Developer proposes doubling size of NSHS parking lot – for free – and adding solar canopies


NORTH SMITHFIELD – The developer that recently finished building bathrooms and a concession stand by the North Smithfield High School athletic fields has a new project in mind, and plans to present a proposal that could potentially see the school’s parking lot doubled in size free of charge.

Green Development, LLC has reportedly asked if town and school officials would be open to adding solar canopies to a portion of the lot, a plan that could mark the second collaboration between North Smithfield and the commercial solar developer.

Town Council President John Beauregard brought the idea to members of the board this week, noting that dangers resulting from the undersized lot have been the subject of recent discussion.

“Every time there’s an event, we have parking on the street, and it’s causing a big issue,” he said, pointing to the busy area along Route 5. “We even had somebody that got hit by a car crossing the street because they parked on the other side.”

Beauregard said that shortly after a recent council conversation about the need to expand parking by the school, he was approached by a representative from Green about the possibility of solar canopies. He asked if the company would be open to doubling the size of the current lot in exchange and adding 50-60 new spaces, a project he noted would likely cost several hundred thousand dollars.

“I would like to hear the presentation they have on this,” he said. “It doesn’t cost us anything but time to listen to what they have to say. I think it’s worth looking into.”

If the project gains support, it would mark the second unique arrangement for school infrastructure projects between Green founder Marc DePasquale and the town of North Smithfield. The solar company just finished construction of a new building by the football field that will provide long-hoped-for bathrooms and concessions – as well as a press box – for student athletes and their fans.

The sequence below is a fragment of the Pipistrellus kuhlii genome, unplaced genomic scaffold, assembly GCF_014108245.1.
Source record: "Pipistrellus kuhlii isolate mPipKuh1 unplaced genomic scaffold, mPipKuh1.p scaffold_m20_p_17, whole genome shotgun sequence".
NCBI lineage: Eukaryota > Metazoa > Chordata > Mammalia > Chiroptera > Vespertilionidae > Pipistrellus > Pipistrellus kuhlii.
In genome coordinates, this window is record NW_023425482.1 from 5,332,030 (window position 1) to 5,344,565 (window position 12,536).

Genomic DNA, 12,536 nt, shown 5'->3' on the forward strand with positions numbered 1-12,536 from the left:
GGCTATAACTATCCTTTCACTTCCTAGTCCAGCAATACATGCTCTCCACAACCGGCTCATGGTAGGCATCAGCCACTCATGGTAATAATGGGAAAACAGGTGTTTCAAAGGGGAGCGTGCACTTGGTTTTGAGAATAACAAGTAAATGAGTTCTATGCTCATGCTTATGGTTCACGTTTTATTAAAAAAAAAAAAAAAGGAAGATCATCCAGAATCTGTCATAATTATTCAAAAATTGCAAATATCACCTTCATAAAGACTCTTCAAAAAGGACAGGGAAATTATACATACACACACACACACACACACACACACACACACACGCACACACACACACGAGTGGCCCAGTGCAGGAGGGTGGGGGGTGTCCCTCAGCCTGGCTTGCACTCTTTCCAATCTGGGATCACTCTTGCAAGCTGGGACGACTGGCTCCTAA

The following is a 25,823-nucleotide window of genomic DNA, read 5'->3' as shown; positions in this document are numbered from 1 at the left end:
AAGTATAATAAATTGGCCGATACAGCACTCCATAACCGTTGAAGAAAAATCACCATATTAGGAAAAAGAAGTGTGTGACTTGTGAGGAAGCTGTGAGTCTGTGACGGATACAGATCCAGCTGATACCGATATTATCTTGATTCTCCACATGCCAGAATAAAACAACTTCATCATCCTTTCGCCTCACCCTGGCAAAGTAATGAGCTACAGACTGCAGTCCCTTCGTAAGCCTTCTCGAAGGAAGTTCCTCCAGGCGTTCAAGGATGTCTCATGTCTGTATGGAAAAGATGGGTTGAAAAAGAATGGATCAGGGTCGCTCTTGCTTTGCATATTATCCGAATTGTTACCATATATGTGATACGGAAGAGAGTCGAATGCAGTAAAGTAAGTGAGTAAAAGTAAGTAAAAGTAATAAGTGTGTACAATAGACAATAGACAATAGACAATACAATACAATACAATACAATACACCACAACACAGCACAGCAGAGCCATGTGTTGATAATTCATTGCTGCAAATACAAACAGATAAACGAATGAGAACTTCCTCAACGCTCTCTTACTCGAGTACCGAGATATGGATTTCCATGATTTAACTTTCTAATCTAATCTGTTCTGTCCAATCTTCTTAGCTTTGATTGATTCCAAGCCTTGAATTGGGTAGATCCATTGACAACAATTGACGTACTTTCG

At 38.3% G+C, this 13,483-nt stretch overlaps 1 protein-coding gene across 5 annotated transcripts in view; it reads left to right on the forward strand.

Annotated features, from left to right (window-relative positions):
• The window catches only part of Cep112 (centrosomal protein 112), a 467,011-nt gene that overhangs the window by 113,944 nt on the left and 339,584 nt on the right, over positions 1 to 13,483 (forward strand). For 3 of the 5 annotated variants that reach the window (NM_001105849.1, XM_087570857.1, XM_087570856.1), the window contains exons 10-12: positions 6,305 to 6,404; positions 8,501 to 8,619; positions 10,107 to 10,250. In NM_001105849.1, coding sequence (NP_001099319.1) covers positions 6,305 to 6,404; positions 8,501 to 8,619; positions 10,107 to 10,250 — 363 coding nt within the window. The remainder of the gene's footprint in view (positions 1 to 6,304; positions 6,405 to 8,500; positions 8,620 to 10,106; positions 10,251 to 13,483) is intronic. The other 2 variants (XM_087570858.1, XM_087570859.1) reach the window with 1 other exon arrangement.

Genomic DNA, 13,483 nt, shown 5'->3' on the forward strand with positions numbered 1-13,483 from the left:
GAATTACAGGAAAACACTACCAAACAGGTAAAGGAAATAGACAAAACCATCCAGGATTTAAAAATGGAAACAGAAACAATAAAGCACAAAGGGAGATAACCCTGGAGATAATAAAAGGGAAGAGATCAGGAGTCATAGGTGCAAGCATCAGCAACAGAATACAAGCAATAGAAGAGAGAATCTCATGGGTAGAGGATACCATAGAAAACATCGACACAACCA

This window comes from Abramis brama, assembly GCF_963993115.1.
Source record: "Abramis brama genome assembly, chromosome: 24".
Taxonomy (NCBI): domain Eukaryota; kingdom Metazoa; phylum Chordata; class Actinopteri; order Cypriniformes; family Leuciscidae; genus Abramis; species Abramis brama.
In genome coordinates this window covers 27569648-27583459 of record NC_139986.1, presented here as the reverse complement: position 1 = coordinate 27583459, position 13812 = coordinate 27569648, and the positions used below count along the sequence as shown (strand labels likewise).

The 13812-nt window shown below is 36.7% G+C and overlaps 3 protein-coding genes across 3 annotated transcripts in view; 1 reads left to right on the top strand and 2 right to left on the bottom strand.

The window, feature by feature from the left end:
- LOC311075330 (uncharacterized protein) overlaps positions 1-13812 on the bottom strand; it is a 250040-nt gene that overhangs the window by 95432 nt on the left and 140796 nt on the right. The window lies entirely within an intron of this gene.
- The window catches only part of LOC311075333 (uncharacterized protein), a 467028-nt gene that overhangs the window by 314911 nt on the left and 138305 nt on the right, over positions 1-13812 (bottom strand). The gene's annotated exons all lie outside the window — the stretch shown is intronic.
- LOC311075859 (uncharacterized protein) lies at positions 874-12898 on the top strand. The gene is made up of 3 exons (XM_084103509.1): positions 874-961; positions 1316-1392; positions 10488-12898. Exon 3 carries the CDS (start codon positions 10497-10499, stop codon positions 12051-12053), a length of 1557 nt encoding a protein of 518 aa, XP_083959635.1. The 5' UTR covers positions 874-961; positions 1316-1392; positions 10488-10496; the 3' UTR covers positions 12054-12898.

The work was completed in place of a one-time $286,000 tax payment to the town, agreed to as part of the approval of Green’s 49.3-megawatt solar array on Iron Mine Hill Road, an arrangement that Beauregard first suggested to the board when he was not serving as a member of the council in 2018.

At the school parking lot, he said the company could potentially double the size of the existing space, adding solar canopies over the center row.

Green representatives hope to present the project at a joint meeting with town and school officials, and in a vote on Monday, August 15, councilors unanimously agreed to hear them out.

“We would have to make another entrance,” Beauregard said. “The devil is in the details. If it’s not a win for the town, it’s a ‘no.'”

The council president said board can also obtain a separate estimate on the cost to expand the lot from another contractor.

“We would know exactly where we stand and what we’re getting,” he said.

Town Administrator Paul Zwolenski commended Beauregard for looking into the idea, noting that when it comes to solar, “Most people would like to see it over parking lots, where the trees are already gone.”

Zwolenski noted that the expanded parking lot would likely need two new entrances, and the the town planner should also be involved.

“Those are things that would have to be ironed out,” he said.

Print Friendly, PDF & Email

Oh hi there 👋
It’s nice to meet you.

Sign up to receive awesome content in your inbox, every week.

We don’t spam!


    • Half the town is already a Superfund site. Why would this matter? What’s a little cancer between friends?

  1. “Town Administrator Paul Zwolenski commended Beauregard for looking into the idea, noting that when it comes to solar, “Most people would like to see it over parking lots, where the trees are already gone.””

    It’s too bad Town Administrator Zwolenski and Mr. Beauregard didn’t listen to town residents when they made that same point at all the hearings on the Iron Mine Hill Road solar array. That project, which they both welcomed in to town, resulted in hundreds of acres of forest being cleared cut. Those two are always dreaming up ways to “protect the rural character of the town”. Well that’s what they say anyway. LOL

  2. Here’s a novel idea: If the School Department wants to expand a parking lot and isn’t opposed to having solar canopies installed, then why don’t they solicit proposals from all solar companies and try to get the best deal? Why would the town attempt to broker a deal that works for this one particular developer who happens to be a friend of Mr. Beauregard?

Leave a Reply